Take-Away: Michigan has two trust decanting statutes where trustees can transfer assets to a ‘new’ trust created by the trustee. One statute deals with changes to a trust’s administrative provisions. Another statute deals with changes to a trust’s dispositive provisions. As more clients use irrevocable dynasty-type trusts or spousal lifetime access trusts [SLATs] to exploit their recent windfall with an additional $5 million transfer tax exemption (which then disappears in 2026), there will  be a need to periodically change those long-term irrevocable trust instruments to adapt their terms to future changes in the law or beneficiary needs. Thus it is important to become familiar with a trustee’s power to decant a trust’s assets to a ‘new’ trust created by the trustee.

Background:  A trustee which possesses a presently exercisable discretionary power to make distributions holds a power of appointment. It is that power of appointment that confers on the trustee the ability to decant, or transfer, assets from one trust to a ‘new’ trust created by the trustee. The power to decant is presumed to exist at common law, but only recently have states decided to codify that common law power that emanates from a trustee’s discretion.

  • Administrative Decanting: This type of decanting under the Michigan Trust Code usually deals with administrative provisions of a trust, such as those that deal with successor trustees, the power to remove trustees, a change in trust situs, or the alteration of a trustee’s method of compensation. [MCL 700.7820a.] This decanting power cannot, however, reduce a trustee’s standard of care, expand a trustee’s exoneration from liability, or diminish or eliminate a power held by another to direct the trustee. Key is that only an administrative decanting can be accomplished if the trustee’s discretion is limited by an ascertainable standard, e.g. health, education, maintenance and support.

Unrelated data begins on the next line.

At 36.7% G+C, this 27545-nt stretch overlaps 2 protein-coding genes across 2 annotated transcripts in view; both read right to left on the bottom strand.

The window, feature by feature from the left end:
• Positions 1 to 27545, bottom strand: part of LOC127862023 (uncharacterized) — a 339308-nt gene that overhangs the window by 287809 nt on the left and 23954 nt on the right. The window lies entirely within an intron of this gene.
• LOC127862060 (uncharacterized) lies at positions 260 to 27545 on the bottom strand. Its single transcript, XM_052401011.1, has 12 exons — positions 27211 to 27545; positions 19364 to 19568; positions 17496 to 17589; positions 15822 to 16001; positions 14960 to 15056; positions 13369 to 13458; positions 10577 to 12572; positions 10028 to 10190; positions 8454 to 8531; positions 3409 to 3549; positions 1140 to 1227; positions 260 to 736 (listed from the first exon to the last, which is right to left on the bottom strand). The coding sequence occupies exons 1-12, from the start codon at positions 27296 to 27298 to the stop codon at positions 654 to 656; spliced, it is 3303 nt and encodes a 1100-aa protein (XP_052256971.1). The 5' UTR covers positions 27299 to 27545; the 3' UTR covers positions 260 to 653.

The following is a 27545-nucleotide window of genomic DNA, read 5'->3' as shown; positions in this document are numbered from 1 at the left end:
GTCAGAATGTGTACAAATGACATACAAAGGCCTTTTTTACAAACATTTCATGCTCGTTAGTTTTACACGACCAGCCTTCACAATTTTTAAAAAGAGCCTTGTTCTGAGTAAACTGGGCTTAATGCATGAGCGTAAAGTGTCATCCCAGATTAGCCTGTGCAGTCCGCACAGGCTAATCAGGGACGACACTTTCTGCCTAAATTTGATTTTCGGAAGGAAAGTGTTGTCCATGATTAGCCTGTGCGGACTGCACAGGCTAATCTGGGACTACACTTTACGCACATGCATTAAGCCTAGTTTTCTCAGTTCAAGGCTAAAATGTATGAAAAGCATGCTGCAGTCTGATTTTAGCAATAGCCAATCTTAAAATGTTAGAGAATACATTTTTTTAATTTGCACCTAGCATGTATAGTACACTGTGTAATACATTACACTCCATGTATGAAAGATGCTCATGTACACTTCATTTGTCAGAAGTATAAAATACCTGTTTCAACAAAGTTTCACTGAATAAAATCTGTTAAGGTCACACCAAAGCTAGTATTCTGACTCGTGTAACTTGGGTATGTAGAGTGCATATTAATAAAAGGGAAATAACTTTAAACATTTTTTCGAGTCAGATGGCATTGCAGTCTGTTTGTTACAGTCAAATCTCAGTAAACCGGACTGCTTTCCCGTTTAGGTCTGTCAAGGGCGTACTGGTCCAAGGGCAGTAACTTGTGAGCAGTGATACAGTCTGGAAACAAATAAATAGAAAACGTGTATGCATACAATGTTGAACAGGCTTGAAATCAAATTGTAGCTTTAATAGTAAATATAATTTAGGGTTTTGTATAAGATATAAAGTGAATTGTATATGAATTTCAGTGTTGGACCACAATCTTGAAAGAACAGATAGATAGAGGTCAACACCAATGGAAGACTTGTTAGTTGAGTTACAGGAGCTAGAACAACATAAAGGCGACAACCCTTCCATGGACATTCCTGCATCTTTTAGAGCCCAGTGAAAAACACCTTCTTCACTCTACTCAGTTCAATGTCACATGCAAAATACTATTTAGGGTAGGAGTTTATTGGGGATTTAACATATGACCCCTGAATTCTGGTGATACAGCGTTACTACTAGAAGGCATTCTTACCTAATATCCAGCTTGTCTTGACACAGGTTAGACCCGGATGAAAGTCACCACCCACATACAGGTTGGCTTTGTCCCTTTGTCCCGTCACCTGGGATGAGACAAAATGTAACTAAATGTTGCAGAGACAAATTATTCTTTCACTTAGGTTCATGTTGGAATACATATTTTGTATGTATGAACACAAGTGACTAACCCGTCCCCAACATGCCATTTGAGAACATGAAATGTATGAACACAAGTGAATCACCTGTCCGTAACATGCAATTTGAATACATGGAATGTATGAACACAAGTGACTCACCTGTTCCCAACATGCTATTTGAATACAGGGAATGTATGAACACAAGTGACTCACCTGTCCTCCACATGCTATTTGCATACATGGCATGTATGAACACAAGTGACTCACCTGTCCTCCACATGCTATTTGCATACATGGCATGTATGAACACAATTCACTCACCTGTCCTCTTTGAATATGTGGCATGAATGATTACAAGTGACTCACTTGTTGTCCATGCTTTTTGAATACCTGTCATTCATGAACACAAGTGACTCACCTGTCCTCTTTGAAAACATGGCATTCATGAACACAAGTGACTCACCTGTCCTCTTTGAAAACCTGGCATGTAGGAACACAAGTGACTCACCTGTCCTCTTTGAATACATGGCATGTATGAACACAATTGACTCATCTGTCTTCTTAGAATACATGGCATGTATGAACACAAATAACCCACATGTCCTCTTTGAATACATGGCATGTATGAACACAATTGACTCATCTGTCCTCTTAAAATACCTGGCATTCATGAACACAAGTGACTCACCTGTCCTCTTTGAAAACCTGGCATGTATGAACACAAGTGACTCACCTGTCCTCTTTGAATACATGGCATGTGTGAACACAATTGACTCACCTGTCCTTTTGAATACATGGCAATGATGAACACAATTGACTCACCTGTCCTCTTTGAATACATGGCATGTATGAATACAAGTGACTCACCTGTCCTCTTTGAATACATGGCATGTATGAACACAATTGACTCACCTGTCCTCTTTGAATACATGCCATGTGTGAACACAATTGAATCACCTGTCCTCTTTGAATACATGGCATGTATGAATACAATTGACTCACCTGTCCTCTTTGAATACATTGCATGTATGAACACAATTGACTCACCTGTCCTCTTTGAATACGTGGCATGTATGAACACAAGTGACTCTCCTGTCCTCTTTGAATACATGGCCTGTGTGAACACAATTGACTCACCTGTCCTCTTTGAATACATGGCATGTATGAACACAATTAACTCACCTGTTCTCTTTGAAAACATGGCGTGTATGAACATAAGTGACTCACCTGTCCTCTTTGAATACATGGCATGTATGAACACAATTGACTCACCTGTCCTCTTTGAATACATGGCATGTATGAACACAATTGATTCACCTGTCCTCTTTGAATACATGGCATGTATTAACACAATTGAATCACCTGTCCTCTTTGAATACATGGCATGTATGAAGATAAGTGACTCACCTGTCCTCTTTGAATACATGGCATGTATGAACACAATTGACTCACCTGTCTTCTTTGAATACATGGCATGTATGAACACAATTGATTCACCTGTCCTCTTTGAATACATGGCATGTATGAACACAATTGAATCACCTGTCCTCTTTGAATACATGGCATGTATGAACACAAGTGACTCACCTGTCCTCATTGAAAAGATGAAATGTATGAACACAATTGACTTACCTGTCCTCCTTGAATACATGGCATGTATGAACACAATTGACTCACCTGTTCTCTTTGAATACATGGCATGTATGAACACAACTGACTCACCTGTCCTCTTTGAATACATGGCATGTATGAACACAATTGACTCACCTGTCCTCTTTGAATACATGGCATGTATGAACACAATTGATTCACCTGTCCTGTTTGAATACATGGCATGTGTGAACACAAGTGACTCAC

• Dispositive Decanting: This type of decanting under the Michigan Powers of Appointment Act is used to make major changes to a trust instrument, i.e. what the beneficiaries receive. This decanting is used to remove a beneficiary, convert a mandatory distribution provision to a discretionary distribution provision, extend a trust’s duration, and possibly convert a discretionary trust to a supplemental needs trust for a disabled beneficiary who receives governmental benefits. A dispositive decanting can occur when there is no ascertainable standard that limits the trustee’s discretion, e.g. when comfort, welfare, best interests or happiness are used to guide the trustee in the exercise of its discretion. A dispositive decanting can usually only alter or modify the interests of beneficiaries who are currently eligible to receive distributions; the interests of future beneficiaries, or remainder beneficiaries of the trust normally cannot be altered by a decanting. In short, a beneficiary can be removed, but not added, to the trust with an administrative decanting. However, a general power of appointment could be given to an existing trust beneficiary using a dispositive decanting, so that through an indirect exercise of that general power of appointment, third parties could ultimately benefit from the trust even when not named as a remainder beneficiary. Note that a presently exercisable withdrawal power held by a trust beneficiary, e.g. a crummey withdrawal right, cannot be eliminated with an administrative decanting.